Rosemary Kennedy 1918 – 2005

Rosemary Kennedy

Born – 20th February 1920
Died – 7th January 2005
FatherJoseph Kennedy (1888 – 1969)
MotherRose Fitzgerald (1890 – 1995)
Spouse – None
Children – None
Known to History – Sister of John F Kennedy

1918 (3rd September)
Rosemary Kennedy was born to Joseph Patrick Kennedy Sr and Rose Fitzgerald Kennedy at Brookline, Massachusetts. She was given the names Rose Marie but was known as Rosemary. She was the couple’s 3rd child and eldest daughter her brothers Joe and John had been born earlier.
1919 (during)
Rosemary’s brother John, caught scarlet fever and was in hospital for 8 weeks.
1920 (20th February)
Rosemary’s sister Kathleen Agnes Kennedy was born to Joseph Patrick Kennedy Sr and Rose Fitzgerald Kennedy at Brookline, Massachusetts. She was known to the family as Kick because of her rebellious nature.
1921 (10th July)
Rosemary’s sister, Eunice Mary, was born to Joseph and Rose Kennedy at Brookline, Massachusetts.
1921 (10th July)
Rosemary’s sister, Eunice Mary, was born.
1924 (6th May)
Rosemary’s sister Patricia Helen (known as Pat) was born.
1925 (20th November)
Rosemary’s brother Robert Francis (known as Bobby) was born.
1927 (September)
The Kennedy family moved to Riverdale, New York to avoid an outbreak of polio.
1928 (20th February)
Rosemary’s sister Jean Ann was born.
1929 (during)
The Kennedy family moved to Bronxville, New York.
1932 (22nd February)
Rosemary’s brother Edward Moore (known as Ted) was born.
1937 (during)
Joe Kennedy Sr was appointed ambassador to the United Kingdom.
1938 (early)
The Kennedy family moved to London.
1938 (12th May)
Kathleen was presented as a debutante at the annual Queen Charlotte’s Ball.
1939 (September)
The Kennedy children and their mother returned to the United States after Britain declared war on Germany.
1940 (during)
Rosemary Kennedy’s behaviour worsened, she began to experience convulsions and would often fly into rages which were difficult to manage.
1941 (November)
Without consulting his wife or other members of the family, Joseph Kennedy signed a consent for Rosemary to undergo a lobotomy. The procedure failed and left her unable to communicate or care for herself.
1941 (November)
Rosemary was institutionalised. She was sent to Craig House, a psychiatric hospital north of New York.
1949 (during)
Rosemary Kennedy was moved to St. Coletta’s School for Exceptional Children in Jefferson, Wisconsin. She was cared for by two Catholic nuns. Her parents did not reveal her location even to her siblings.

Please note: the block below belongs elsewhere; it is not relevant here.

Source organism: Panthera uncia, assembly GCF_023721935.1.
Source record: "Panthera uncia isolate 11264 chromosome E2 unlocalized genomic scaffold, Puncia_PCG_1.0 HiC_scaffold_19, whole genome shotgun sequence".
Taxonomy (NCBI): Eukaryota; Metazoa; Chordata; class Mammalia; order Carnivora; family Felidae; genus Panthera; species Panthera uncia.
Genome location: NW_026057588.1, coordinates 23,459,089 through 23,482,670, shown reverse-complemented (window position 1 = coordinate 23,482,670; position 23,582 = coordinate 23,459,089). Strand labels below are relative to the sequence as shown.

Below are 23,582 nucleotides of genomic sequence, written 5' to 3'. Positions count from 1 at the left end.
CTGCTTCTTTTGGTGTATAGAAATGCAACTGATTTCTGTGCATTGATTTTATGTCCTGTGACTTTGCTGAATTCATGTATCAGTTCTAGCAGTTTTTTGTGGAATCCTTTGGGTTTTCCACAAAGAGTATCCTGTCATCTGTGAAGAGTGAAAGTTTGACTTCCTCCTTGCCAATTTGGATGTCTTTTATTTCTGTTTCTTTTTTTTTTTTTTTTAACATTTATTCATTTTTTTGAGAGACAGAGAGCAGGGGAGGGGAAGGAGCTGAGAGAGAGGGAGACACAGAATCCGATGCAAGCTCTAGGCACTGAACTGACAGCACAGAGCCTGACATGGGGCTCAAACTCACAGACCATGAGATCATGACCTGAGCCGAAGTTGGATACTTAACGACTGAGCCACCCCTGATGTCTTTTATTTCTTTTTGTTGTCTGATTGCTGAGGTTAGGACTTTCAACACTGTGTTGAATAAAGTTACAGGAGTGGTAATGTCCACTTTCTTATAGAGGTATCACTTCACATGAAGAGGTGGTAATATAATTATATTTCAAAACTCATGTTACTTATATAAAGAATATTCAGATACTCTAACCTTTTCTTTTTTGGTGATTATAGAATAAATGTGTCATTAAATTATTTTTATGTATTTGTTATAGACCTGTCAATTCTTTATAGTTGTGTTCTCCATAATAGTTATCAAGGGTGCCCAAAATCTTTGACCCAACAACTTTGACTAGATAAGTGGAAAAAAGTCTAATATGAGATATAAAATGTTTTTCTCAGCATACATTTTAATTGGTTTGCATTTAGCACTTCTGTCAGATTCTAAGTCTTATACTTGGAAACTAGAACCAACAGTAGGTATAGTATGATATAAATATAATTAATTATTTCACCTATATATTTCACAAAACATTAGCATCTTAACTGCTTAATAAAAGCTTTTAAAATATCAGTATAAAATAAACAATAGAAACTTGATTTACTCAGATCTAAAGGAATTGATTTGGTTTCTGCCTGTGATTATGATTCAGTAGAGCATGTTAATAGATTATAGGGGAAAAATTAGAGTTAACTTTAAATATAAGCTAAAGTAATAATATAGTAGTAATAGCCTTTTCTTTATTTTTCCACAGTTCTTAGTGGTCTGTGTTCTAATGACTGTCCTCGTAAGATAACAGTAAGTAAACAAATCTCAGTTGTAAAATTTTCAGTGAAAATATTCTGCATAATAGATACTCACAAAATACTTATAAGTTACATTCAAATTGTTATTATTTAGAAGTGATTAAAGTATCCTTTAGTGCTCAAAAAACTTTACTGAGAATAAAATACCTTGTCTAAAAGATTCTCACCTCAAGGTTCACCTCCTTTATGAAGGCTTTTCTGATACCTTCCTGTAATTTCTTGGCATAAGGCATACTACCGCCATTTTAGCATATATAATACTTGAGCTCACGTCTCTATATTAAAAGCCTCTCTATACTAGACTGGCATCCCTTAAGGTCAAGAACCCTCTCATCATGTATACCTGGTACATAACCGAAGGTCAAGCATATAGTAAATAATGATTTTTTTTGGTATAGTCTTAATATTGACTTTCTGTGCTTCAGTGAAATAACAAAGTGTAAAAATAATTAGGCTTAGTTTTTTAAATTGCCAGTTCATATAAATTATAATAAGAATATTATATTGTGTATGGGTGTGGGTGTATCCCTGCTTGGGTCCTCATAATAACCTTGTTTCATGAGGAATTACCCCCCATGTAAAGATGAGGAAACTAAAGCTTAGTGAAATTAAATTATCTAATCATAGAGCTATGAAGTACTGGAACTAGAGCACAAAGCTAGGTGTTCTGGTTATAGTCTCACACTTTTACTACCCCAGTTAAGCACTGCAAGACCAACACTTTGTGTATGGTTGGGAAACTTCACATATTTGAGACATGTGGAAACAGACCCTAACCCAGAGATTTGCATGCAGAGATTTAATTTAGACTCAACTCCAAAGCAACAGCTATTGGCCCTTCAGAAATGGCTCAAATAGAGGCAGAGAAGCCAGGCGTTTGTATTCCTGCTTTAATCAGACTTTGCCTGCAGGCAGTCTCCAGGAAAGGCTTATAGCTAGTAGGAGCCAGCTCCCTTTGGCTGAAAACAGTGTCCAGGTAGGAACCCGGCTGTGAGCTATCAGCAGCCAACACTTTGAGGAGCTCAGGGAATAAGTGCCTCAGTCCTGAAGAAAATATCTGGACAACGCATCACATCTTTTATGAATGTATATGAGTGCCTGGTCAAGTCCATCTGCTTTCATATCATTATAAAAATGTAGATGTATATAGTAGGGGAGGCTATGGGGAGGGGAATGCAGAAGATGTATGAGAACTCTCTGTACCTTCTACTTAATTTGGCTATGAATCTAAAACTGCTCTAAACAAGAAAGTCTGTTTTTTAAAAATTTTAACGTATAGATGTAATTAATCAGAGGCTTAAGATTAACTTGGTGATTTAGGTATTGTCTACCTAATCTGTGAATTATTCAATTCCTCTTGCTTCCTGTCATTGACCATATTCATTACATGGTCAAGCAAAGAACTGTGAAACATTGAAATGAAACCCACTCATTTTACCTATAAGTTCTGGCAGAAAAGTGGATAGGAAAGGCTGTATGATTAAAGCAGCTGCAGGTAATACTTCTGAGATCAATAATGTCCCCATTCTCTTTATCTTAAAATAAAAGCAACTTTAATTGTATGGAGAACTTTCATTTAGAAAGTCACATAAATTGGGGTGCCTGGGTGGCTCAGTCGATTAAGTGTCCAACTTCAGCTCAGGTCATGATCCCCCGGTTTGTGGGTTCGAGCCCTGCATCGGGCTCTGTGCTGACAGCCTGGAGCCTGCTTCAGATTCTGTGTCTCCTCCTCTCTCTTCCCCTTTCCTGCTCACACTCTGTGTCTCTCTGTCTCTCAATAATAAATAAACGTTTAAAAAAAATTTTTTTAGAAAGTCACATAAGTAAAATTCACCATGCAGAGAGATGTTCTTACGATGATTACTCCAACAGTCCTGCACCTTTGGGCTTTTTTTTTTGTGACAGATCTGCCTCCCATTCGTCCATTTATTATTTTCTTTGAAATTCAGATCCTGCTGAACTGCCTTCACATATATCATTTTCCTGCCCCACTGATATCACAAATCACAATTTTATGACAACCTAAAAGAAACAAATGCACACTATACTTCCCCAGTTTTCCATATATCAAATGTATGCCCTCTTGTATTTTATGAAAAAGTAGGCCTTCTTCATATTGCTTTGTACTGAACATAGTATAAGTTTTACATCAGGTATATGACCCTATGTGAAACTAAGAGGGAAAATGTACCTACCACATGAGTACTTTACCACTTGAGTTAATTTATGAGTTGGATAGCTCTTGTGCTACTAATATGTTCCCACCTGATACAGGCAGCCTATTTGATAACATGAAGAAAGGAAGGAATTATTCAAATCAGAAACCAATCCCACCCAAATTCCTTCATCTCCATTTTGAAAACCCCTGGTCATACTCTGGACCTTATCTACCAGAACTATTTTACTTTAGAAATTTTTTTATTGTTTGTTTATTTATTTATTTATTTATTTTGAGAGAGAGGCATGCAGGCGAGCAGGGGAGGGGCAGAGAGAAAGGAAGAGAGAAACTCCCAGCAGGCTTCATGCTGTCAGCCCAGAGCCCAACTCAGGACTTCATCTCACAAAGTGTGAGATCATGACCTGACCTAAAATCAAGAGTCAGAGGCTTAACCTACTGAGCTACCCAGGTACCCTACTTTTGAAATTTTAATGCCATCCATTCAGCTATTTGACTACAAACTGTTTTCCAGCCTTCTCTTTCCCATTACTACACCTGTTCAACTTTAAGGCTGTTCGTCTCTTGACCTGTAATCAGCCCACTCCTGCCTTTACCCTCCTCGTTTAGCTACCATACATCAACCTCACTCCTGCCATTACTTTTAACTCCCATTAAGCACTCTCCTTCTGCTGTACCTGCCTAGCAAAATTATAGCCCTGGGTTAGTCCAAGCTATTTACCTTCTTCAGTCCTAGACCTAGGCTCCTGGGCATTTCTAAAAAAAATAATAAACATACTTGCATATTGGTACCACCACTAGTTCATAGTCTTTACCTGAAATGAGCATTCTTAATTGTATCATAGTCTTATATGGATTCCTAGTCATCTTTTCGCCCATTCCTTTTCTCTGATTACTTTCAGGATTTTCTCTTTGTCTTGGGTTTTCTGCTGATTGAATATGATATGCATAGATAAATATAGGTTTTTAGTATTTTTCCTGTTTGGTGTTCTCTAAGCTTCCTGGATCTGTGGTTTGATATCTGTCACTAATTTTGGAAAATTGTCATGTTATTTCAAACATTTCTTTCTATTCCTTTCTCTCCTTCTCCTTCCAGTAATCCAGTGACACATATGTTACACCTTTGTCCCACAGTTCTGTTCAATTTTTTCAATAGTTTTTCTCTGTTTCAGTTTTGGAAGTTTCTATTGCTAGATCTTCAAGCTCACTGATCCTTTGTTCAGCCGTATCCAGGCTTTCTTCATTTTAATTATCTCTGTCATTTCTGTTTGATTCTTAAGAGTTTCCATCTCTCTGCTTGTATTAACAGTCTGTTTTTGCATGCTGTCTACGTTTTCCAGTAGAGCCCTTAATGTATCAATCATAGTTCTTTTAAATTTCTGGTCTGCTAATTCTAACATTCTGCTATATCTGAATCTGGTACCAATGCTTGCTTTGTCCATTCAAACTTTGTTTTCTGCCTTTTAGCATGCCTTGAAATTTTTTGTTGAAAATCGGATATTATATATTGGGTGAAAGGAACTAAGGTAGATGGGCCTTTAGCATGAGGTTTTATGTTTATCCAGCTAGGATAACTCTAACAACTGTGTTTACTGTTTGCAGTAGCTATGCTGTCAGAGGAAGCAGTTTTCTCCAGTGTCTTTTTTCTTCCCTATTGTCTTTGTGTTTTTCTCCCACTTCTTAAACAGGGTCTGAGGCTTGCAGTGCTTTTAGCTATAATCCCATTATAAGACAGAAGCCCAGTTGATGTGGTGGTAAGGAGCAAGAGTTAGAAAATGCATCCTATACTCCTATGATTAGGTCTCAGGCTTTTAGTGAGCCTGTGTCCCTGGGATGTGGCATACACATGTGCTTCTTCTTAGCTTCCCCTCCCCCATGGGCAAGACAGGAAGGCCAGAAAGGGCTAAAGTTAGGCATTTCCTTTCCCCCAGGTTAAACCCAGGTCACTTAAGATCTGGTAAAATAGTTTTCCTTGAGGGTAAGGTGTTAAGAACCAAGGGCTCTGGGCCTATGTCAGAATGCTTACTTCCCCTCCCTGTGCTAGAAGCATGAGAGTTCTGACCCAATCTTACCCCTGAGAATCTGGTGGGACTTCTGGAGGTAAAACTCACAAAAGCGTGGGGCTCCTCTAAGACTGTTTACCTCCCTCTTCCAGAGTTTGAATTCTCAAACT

1958 (during)
In an interview, Rosemary Kennedy’s absence from her brother John’s campaign, was explained by declaring her to be a recluse.
1961 (during)
Following John F Kennedy’s election as President of the United States, a statement was issued that Rosemary Kennedy had been institutionalised due to being mentally retarded. The failed lobotomy was not revealed.
1961 (19th December)
Joseph Kennedy suffered a stroke that left him unable to speak and paralysed on the right side of his body.
1962 (during)
Rosemary Kennedy’s siblings were told that she was at St Coletta’s School.
1962 (during)
Eunice Kennedy organised a Summer camp for children and adults with learning disabilities.
1968 (Summer)
Founded by Eunice Kennedy, the first Special Olympics was held at Chicago, United States.
1969 (18th November)
Rosemary’s father Joseph Kennedy died at Hyannis Port. He was buried at Holyhood Cemetery, Brookline, Massachusetts.
1970 (around)
Following the death of Joseph Kennedy, the family began to bring Rosemary to family events.
1995 (22nd January)
Rosemary’s mother, Rose Kennedy died at Hyannis Port. She was buried at Holyhood Cemetery, Brookline, Massachusetts.
2005 (7th January)
Rosemary Kennedy died at Fort Atkinson Memorial Hospital in Fort Atkinson, Wisconsin. Her siblings Eunice, Pat, Jean and Ted were at her bedside.

 

Published Dec 27, 2020 @ 4:00 pm – Updated – Dec 27, 2021 @ 4:07 pm

Harvard Reference for this page:

Heather Y Wheeler. (2021). Rosemary Kennedy 1918 – 2005. Available: https://www.totallytimelines.com/rosemary-kennedy-1918-2005. Last accessed January 15th, 2022